EM Strasbourg | Semester Exchanges Blog

When I left for France, I didn’t have much of an idea of what my study abroad would entail. I figured I would have fun, travel and meet new people, but I had no idea how much this experience would have changed me. The amount of confidence and independence I have gained was something I don’t think I would have gained if I didn’t take the chance and study abroad. I was able to meet new people who were vastly different from me and travel with them, or even traveling solo. All these things gave me confidence and experience in planning, putting myself out there, and just overall confidence in myself. 

Furthermore, my understanding of France and its culture had altered as well. I thought many people would be the stereotypical French, standoffish and rude. While the standoffish part was correct, as many French students didn’t put themselves out there to introduce themselves in classrooms, the rudeness factor was completely wrong. Even in simple encounters in stores, most were always kind and willing to speak some English when I was having trouble speaking French. Although some Parisians did live up to my initial judgments. 

One of the things I was most happy about was my location in France, Strasbourg. It was the perfect mix of history and culture, and still had a city scene. In addition, the architecture and it being considered one of the European capitals, I never got bored of exploring it and learning all that I could. With its large cathedral that can be seen from miles away, everytime I came back from traveling, I’d see it in the distance and knew I was home. I didn’t experience much of a culture shock when I arrived, and I think it was because Strasbourg didn’t overwhelm me. It was a sweet city that wasn’t dangerous or a really big city. The people were kind and it was easy to get into a routine and become comfortable with the area.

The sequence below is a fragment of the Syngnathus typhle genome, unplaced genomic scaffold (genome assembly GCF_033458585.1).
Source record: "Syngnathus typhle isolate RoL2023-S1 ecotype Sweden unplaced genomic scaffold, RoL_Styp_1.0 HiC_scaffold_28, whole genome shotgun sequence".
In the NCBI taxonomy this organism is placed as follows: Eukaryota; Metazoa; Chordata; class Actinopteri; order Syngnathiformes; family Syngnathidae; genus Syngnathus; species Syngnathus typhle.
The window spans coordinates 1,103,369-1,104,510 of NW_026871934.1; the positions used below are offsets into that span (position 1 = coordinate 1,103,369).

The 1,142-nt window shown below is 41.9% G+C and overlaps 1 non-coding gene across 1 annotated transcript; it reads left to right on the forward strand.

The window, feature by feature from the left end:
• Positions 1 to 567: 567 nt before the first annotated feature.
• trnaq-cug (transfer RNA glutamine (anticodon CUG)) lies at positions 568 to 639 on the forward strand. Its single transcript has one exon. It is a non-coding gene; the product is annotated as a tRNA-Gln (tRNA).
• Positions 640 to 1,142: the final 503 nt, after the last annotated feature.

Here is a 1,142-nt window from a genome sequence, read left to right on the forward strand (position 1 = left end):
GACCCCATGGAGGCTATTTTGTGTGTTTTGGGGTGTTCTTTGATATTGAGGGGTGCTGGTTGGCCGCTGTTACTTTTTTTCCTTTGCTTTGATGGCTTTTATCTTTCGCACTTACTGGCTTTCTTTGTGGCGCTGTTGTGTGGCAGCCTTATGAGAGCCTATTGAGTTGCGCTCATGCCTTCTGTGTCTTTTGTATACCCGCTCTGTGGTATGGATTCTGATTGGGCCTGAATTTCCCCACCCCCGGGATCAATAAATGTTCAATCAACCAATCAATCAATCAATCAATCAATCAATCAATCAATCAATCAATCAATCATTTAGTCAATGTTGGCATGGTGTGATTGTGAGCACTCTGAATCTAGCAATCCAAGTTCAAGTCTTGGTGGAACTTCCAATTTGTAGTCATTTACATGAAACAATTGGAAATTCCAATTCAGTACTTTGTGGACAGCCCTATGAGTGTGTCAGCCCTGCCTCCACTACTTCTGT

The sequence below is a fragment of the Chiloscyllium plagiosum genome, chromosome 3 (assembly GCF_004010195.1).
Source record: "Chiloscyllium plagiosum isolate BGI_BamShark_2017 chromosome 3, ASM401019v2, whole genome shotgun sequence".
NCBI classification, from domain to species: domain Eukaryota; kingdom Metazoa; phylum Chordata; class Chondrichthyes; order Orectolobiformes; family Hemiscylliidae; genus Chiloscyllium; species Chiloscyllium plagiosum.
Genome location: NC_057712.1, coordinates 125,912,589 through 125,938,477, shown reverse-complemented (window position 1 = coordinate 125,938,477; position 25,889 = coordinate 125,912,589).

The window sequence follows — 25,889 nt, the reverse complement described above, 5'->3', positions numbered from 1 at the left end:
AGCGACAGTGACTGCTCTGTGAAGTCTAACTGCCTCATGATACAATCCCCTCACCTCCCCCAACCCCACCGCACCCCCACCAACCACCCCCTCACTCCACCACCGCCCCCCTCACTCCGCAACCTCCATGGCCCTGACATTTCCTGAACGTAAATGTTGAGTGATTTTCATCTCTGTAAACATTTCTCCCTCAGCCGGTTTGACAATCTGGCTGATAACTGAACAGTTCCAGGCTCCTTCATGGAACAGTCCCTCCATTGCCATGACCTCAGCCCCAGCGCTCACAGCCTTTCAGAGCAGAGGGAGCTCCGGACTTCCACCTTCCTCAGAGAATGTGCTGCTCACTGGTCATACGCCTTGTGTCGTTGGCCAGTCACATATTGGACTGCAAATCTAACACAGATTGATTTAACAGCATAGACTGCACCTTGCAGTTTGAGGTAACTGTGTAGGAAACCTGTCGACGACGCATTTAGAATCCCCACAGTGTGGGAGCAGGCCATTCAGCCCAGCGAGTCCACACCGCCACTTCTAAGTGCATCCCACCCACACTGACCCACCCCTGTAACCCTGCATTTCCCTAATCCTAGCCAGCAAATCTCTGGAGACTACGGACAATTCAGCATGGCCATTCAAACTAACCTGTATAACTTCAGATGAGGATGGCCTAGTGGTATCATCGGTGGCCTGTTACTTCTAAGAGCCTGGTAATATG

My study abroad might have started off on the wrong foot, but it quickly became my favorite college experience, and I wouldn’t have changed a thing.

Categories: France

I truly had the most amazing time living and studying in Strasbourg France. Now that my time is over there I have started to digest and reflect on my time abroad! The cultural lifestyle has definitely impacted me. I feel less stress in terms of rushing to complete my life goals and feel like I have had so many more opportunities for me to explore, especially abroad. I have even considered moving abroad for work, which is a thought I had before going but now I see as a real possibility. Through my French class and day-to-day living, I really have an understanding of how business is conducted here and how they work day to day. All of my professors were french and more often than not we would get to class at the same time, if not them after me. You are considered on time when the class time starts so no worry to get there way before the start time, (but also don’t show up more than 5 minutes late). In restaurants, there were many times when we stayed past closing and I had to wave down the waiter to pay and go home. 

I feel like my biggest learning adjustment was all of the travel I did abroad. Traveling by train was totally new to me and felt foreign for the first few months. But thankfully the train always showed up and once aboard it was so peaceful. Everyone is always very respectful and tends to themselves during the ride. I really benefited from public transportation and miss it now that I am back in the states. 

While abroad I was able to visit 13 countries and countless cities. My eyes are truly opened to the world around me and I have a new appreciation for cultures I did not know before. One of the largest impacts of my trip was the food. Trying new and traditional foods was so much fun and really made up a lot of my travels. I feel encouraged to try new things and look more into other cultures. Another thing I learned was how enforced the EU mindset is among EU countries. Students are highly encouraged to go abroad and learned that in most friend groups everyone studies abroad. I definitely have encouraged my friends back home to consider it if they have the chance to!

It is crazy to think that part of me already misses living abroad and being surrounded by a language I only somewhat speak. I feel that studying abroad was a healthy challenge that pushed me to be more independent, creative, and resilient. I was definitely tired a lot of the time but in the moments in between I was experiencing once-in-a-lifetime adventures. I am so thankful to have gone on this semester abroad and encourage others to do the same!